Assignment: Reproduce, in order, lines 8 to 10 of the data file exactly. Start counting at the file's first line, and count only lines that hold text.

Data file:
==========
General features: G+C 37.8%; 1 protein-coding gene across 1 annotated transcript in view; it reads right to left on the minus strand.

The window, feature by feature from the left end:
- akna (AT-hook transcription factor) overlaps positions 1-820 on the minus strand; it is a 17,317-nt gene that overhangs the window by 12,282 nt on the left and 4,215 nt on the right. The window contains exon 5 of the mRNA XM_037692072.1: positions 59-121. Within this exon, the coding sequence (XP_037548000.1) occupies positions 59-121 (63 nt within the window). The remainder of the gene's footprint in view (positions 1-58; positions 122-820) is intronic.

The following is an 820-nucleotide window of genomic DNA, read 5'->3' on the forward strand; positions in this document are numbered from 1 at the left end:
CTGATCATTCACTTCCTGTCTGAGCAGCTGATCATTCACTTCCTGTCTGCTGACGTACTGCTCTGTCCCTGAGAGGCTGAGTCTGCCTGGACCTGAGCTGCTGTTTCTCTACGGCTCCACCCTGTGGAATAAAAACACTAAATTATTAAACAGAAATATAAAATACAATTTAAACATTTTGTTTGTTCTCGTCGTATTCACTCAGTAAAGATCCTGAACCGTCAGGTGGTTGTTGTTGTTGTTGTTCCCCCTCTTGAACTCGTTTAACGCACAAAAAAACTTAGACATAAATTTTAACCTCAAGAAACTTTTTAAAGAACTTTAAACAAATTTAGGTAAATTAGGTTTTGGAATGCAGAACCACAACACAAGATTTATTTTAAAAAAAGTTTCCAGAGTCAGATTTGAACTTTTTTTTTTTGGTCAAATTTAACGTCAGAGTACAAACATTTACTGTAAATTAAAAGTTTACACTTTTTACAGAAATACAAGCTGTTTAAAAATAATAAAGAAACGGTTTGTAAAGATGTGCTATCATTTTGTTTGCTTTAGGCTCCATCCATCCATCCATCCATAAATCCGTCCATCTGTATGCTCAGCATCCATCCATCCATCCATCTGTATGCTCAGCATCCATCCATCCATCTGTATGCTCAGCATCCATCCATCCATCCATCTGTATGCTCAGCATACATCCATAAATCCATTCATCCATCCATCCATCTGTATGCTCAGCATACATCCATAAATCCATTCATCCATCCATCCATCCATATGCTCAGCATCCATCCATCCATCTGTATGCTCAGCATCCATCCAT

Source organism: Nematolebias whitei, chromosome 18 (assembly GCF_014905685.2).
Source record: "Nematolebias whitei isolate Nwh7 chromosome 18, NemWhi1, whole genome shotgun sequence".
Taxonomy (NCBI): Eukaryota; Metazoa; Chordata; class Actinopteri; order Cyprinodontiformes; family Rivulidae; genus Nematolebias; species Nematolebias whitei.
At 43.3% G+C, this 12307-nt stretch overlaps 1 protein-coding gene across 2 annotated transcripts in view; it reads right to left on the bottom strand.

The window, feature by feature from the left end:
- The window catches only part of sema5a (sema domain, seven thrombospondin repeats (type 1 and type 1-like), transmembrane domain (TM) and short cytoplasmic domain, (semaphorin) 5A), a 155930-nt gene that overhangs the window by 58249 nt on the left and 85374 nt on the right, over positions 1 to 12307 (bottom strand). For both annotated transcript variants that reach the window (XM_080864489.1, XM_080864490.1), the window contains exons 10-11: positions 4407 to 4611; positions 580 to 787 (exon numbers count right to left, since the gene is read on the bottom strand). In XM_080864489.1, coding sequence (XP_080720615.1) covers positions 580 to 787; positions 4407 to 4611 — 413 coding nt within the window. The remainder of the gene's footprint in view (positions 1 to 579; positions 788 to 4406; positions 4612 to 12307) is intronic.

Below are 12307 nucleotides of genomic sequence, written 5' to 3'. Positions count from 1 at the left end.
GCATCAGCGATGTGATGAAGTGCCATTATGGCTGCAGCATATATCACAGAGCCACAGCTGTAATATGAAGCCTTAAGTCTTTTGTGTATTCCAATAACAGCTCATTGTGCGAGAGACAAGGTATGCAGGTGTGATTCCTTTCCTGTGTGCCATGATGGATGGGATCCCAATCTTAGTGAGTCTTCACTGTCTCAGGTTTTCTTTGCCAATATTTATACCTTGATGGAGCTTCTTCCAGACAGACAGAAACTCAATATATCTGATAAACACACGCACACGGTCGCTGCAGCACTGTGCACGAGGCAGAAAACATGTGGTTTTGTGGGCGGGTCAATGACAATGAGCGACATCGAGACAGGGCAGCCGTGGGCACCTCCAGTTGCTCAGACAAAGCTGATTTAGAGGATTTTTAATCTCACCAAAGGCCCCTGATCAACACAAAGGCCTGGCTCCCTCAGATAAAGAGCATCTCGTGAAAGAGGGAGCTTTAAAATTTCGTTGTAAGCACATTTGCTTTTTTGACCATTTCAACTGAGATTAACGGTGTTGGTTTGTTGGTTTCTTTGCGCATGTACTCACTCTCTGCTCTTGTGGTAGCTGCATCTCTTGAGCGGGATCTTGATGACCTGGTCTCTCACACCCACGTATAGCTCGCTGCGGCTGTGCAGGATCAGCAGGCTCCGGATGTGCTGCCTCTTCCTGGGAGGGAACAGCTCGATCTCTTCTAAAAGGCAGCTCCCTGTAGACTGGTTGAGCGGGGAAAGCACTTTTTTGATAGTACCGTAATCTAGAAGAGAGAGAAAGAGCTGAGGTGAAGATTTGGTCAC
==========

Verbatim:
Taxonomy (NCBI): Eukaryota; Metazoa; Chordata; class Actinopteri; order Cyprinodontiformes; family Rivulidae; genus Nematolebias; species Nematolebias whitei.
At 43.3% G+C, this 12307-nt stretch overlaps 1 protein-coding gene across 2 annotated transcripts in view; it reads right to left on the bottom strand.

The window, feature by feature from the left end: